“After a very long period of inward-focussed management of companies, CEOs and boards have gained more confidence and are starting to look outward, are reshaping their portfolios and focussing on how to demonstrate growth to their shareholders,” says Denis Coleman, head of EMEA credit finance at Goldman Sachs in London. “M&A has become a more popular topic, as everyone has got their house in order and refinanced their debt.”
The macro environment has changed, too. Investors are engaged in a hunt for yield, while gaining more confidence about the eurozone and the finances of peripheral European countries and companies.
A notable sign of that recovery was the July 2013 takeover of Koninklijke KPN’s German mobile phone business E-Plus by O2 Telefónica Deutschland.
The latter company floated in Frankfurt in 2012, but was still 77% owned by Telefónica. The €8.1bn transaction was essentially already fully negotiated in 2012.
But then Spain was downgraded, leading Telefónica to fear that if it proceeded with the deal, its rating might be cut to speculative grade. So Telefónica’s board put the deal on hold.
In 2013, Spain’s sovereign risk had stabilised and Telefónica was able to revive the deal and complete it.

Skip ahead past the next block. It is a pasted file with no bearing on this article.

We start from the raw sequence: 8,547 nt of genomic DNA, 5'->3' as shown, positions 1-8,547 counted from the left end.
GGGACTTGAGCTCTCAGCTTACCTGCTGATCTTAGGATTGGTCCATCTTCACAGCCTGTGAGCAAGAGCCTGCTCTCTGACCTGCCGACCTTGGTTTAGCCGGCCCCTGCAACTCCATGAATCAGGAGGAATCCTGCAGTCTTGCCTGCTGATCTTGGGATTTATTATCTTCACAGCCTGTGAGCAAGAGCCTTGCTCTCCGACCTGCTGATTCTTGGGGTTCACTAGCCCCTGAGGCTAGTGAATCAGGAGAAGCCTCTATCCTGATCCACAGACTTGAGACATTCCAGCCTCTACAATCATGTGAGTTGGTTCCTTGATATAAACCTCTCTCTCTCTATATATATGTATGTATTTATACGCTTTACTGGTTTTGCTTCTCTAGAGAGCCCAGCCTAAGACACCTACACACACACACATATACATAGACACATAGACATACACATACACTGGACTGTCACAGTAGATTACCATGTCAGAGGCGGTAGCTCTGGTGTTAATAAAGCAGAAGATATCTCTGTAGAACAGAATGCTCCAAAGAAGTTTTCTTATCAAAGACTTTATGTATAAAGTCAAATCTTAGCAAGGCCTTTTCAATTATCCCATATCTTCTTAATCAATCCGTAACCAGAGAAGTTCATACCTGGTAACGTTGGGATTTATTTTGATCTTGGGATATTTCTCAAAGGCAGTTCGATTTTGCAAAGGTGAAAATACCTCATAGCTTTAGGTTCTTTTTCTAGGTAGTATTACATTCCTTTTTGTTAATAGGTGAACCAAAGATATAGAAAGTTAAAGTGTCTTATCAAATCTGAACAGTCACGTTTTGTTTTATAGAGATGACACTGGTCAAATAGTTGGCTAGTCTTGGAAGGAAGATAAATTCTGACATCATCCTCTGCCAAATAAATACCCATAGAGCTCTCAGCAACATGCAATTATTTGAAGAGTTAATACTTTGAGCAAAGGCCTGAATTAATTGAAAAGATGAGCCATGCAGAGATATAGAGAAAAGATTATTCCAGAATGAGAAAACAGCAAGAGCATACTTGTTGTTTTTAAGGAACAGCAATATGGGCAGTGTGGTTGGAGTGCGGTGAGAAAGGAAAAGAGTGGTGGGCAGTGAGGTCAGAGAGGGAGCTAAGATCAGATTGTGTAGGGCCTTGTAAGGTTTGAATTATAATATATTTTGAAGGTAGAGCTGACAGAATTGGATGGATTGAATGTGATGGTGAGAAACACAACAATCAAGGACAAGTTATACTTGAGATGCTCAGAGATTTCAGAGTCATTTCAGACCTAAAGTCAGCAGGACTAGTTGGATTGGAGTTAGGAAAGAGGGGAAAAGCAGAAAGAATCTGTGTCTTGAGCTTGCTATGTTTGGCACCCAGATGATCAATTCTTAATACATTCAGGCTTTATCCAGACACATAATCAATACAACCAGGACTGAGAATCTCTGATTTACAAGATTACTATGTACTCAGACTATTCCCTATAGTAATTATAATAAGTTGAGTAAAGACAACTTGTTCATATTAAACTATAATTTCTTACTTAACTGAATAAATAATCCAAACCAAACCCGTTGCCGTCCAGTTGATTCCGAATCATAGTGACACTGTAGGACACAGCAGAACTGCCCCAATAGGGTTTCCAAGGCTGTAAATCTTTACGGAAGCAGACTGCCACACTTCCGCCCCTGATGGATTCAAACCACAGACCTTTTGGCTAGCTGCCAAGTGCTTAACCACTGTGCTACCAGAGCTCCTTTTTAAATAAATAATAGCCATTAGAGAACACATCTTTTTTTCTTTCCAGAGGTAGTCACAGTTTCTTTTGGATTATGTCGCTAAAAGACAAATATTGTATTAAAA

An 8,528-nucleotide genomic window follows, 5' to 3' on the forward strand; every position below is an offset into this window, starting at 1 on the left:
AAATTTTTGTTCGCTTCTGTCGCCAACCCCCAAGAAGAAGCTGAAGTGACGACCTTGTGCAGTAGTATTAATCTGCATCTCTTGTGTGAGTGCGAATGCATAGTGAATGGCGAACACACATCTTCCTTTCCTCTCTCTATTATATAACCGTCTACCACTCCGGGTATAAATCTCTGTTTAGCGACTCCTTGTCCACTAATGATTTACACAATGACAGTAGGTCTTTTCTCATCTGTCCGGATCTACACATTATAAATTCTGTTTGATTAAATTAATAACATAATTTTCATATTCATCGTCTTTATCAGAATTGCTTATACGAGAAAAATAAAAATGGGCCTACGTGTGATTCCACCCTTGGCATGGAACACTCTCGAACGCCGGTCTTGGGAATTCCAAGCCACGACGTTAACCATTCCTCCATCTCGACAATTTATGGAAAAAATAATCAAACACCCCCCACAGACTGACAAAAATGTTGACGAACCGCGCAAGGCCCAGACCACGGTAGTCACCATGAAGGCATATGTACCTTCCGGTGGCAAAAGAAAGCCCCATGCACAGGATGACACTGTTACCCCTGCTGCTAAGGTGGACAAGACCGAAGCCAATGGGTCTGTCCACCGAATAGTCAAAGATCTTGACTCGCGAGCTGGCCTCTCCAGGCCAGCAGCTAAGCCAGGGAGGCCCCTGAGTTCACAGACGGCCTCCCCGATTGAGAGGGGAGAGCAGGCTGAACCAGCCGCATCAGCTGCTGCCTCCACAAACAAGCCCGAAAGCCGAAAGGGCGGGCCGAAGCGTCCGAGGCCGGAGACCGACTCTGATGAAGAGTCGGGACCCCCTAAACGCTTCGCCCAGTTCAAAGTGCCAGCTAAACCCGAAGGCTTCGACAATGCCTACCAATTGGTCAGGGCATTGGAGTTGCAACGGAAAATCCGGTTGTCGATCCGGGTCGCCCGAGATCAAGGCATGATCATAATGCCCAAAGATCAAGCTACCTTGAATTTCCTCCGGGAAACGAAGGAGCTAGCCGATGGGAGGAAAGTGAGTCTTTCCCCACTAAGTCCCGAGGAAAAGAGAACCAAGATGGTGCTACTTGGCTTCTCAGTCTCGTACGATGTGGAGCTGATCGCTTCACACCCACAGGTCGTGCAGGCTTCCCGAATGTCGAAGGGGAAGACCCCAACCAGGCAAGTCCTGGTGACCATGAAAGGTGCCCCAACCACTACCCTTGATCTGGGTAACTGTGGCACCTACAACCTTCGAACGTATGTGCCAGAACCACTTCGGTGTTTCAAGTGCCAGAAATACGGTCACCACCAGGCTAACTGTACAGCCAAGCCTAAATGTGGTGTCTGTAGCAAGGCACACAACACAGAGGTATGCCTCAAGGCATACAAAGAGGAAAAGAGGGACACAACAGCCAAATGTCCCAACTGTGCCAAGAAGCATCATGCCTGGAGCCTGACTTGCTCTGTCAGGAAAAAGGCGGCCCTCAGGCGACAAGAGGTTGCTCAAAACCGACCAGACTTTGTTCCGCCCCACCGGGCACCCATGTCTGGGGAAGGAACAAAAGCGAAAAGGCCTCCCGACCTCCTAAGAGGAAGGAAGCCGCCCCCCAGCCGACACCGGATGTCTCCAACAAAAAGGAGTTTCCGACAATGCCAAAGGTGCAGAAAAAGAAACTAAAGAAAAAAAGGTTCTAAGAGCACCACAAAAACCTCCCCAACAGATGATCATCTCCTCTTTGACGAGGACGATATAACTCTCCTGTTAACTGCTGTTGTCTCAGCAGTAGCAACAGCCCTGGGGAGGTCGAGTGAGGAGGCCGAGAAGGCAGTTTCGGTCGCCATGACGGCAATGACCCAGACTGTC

Telefónica, rated Baa2/BBB/BBB+, wanted to make sure the takeover would not cause its credit rating to fall to junk. Hence, the financing had to be leverage-neutral.
First, Telefónica Deutschland will buy E-Plus, paying KPN a 24.9% stake in itself and €3.7bn in cash, to be financed with a rights issue fully underwritten by Telefónica and its banks. Then, Telefónica will buy a 7.3% chunk of KPN’s stake for €1.3bn.
Of the €4.1bn of cash Telefónica will need, it said it would raise 50%-65% with hybrid capital securities — a goal it has already achieved, with €2.5bn of euro and sterling hybrids in September and November.
Chalk and cheese
Telefónica and Verizon portray two quite different styles of acquisition finance.
While Telefónica agreed the takeover in July, it is likely to wait until regulatory approvals to finance it. And its Baa2/BBB/BBB+ rating even before the takeover of E-Plus means that it will finance its acquisition mainly with equity or quasi-equity.
Verizon, on the other hand, raised half the purchase price in debt, and did so in a remarkably short timeframe. The extra debt caused rating agencies to downgrade Verizon from A3/A-/A to Baa1/BBB+/A-.